x Abu Dhabi, UAESunday 23 July 2017

Community centre open to all people for all needs

The UAE's first cross-cultural community centre catering to the needs of both nationals and expatriates is to be opened in Hatta.

Dr Maryam Matar, left, the director general of the Community Development Authority, says expatriates will be integral to the centre's success.
Dr Maryam Matar, left, the director general of the Community Development Authority, says expatriates will be integral to the centre's success.

HATTA // The UAE's first cross-cultural community centre catering to the social, health, financial and educational needs of both nationals and expatriates is to be opened in Hatta. The Community Development Authority (CDA), created two months ago under the umbrella of the Dubai 2015 strategy, aims eventually to have 22 community centres across the emirate, with the second opening in Dubai. Dr Maryam Matar, director general of the CDA, said Hatta was chosen to have the first centre because of its lack of social support.

"We want to provide a comprehensive service centre that caters to all needs," she said. "If there are services we cannot provide, we will do our best to refer people to the relevant bodies." Taking a single-parent family as an example, she said: "We will provide counselling, help the mother to follow the child's progress through school and provide housing that is close to her family. We are taking all social aspects into consideration. "The people who are coming to us are people who have needs in their life," she said. "This is why we have respect towards them and want to help them. They are not coming for a luxury."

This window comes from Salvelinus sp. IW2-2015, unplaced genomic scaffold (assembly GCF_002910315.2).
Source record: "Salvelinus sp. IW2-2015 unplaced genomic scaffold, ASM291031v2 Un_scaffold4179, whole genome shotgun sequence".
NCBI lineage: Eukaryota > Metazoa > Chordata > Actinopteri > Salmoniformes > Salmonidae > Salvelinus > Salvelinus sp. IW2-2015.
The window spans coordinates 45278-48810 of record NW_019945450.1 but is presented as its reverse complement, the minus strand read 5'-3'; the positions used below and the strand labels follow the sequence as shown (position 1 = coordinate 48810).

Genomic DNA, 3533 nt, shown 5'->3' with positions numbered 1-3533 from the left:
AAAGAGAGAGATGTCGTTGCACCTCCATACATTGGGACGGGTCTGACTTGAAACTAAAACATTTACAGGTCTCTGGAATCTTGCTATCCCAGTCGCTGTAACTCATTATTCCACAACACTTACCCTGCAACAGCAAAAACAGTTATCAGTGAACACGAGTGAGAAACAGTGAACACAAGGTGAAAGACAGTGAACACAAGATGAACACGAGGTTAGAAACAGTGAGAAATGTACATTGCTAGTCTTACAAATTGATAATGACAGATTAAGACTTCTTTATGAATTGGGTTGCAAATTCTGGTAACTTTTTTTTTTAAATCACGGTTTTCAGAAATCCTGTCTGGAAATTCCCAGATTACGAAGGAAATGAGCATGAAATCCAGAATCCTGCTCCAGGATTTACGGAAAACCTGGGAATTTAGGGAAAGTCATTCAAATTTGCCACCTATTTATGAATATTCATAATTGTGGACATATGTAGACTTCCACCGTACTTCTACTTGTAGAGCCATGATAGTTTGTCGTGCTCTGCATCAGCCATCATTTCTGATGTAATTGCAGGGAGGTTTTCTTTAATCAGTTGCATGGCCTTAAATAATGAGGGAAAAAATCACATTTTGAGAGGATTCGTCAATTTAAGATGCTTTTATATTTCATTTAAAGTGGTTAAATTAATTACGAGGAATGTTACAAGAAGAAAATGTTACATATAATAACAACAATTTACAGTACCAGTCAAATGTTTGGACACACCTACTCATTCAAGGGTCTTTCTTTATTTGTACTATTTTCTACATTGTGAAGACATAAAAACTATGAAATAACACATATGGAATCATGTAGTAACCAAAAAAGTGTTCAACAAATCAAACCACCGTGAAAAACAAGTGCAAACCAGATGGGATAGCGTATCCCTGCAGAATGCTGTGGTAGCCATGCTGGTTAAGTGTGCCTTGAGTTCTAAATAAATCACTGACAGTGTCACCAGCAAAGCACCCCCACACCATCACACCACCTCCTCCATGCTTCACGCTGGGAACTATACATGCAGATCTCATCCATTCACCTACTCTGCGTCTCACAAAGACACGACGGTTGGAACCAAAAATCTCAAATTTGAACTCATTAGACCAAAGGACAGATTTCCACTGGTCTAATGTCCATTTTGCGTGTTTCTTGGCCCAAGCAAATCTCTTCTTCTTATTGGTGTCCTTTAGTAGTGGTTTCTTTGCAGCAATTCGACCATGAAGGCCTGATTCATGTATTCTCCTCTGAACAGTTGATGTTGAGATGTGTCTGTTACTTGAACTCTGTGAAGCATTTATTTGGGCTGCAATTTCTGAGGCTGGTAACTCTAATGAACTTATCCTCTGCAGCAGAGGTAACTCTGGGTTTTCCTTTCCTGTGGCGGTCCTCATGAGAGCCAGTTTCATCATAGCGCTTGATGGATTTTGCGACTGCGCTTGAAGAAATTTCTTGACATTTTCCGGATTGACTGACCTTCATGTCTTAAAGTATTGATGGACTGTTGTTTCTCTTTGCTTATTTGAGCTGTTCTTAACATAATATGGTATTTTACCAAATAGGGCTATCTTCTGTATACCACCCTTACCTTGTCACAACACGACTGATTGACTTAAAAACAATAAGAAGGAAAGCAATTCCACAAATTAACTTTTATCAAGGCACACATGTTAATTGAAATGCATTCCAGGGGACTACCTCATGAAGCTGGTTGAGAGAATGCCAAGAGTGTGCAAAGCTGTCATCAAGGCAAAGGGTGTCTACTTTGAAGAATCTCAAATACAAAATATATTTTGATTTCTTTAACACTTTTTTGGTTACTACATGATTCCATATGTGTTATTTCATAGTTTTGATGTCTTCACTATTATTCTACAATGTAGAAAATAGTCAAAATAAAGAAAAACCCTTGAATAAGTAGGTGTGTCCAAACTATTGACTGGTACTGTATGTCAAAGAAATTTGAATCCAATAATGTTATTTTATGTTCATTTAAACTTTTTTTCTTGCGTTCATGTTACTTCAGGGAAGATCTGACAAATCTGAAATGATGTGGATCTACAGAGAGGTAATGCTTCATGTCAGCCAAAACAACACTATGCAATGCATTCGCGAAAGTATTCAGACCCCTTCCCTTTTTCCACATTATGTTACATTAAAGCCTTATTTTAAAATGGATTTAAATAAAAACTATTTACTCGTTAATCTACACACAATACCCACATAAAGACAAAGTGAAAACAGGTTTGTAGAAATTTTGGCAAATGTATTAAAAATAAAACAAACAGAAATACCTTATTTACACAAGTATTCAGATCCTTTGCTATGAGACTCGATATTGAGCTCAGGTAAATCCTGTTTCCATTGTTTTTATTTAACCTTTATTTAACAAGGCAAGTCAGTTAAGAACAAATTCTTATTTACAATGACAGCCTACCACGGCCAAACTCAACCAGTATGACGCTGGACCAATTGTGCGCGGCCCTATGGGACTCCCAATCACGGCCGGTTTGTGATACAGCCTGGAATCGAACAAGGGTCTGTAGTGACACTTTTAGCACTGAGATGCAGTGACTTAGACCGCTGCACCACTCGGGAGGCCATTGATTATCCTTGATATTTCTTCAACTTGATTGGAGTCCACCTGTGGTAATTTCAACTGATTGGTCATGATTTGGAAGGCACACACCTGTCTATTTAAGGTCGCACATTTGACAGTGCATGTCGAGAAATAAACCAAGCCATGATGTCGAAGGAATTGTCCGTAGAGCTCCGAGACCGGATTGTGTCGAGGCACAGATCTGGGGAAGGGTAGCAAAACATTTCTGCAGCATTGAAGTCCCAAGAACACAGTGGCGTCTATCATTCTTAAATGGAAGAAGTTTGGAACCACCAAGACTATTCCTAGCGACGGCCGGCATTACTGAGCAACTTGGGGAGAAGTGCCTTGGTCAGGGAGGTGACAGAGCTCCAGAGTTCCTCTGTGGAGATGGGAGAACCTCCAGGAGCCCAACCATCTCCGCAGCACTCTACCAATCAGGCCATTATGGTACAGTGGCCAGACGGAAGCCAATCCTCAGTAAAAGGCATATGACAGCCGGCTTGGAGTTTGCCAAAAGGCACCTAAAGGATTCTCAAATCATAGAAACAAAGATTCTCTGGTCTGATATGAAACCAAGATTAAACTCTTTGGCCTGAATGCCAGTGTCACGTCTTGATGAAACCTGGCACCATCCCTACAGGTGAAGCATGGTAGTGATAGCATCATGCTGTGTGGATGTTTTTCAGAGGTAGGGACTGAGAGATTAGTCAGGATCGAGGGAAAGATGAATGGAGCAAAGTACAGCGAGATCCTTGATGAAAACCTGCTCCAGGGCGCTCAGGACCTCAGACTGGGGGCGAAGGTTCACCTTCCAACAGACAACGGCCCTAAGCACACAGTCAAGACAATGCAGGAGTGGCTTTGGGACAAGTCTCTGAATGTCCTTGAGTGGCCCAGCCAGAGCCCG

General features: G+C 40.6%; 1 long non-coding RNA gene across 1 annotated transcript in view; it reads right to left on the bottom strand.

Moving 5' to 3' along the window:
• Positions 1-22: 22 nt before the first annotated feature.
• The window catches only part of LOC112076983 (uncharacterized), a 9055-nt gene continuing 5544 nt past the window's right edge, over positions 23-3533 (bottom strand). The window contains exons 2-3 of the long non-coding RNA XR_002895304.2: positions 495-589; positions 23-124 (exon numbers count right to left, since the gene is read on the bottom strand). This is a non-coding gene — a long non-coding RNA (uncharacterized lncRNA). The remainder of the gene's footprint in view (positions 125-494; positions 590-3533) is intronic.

Speaking to Hatta residents at the weekend, Dr Matar said the decision to open the centre followed a study involving 2,500 families that assessed the area's needs. The Hatta centre will run a pilot programme in the first half of 2009 and, if results are positive, it will be up and running fully by the second half of the year. Dr Matar noted that community centres were not a new concept in the West, but abroad they tended to be geared towards single issues, such as rehabilitation, pensioners or young people. The Dubai centres would be more comprehensive, caring for all these issues under one roof. The families questioned in the survey provided positive feedback on the way of life in Dubai. "We found that everyone here loves Dubai," said Dr Matar. "Everyone wants to work together, and we want to make it the best city in social development and social care." The role of expatriates is also integral to the centre's growth and success, she said. "We need expats to help us with their expertise in social development and teach us best practice." Mohammed Murad, chief of performance and excellence at the CDA, said the results for social development came slowly, and people would need to be patient to see a change. "Social development is not something that happens over one or two years," he said. "It can take as much as 20 years, but we can achieve it. We are crossing the hurdles much faster here." The CDA hopes to streamline and strengthen the social help currently available. One focus will be volunteers, with the creation of a system in which they register their skills. "We want to make volunteering more structured and make use of the skills available," said Dr Matar. "We want to ensure that people do not volunteer in areas where they will do more harm than good." The issues of disability and special needs are also being addressed by the CDA. While some organisations in Dubai are making people more aware of those issues, the city is still not considered accessible enough for the disabled. "We want to make Dubai more user-friendly for everyone, including the disabled," she said. "We want to make it the most accessible city in the world." Before joining the CDA, Dr Matar, a family physician, helped develop the Dubai 2015 strategy and was assistant under-secretary at the Ministry of Health. * The National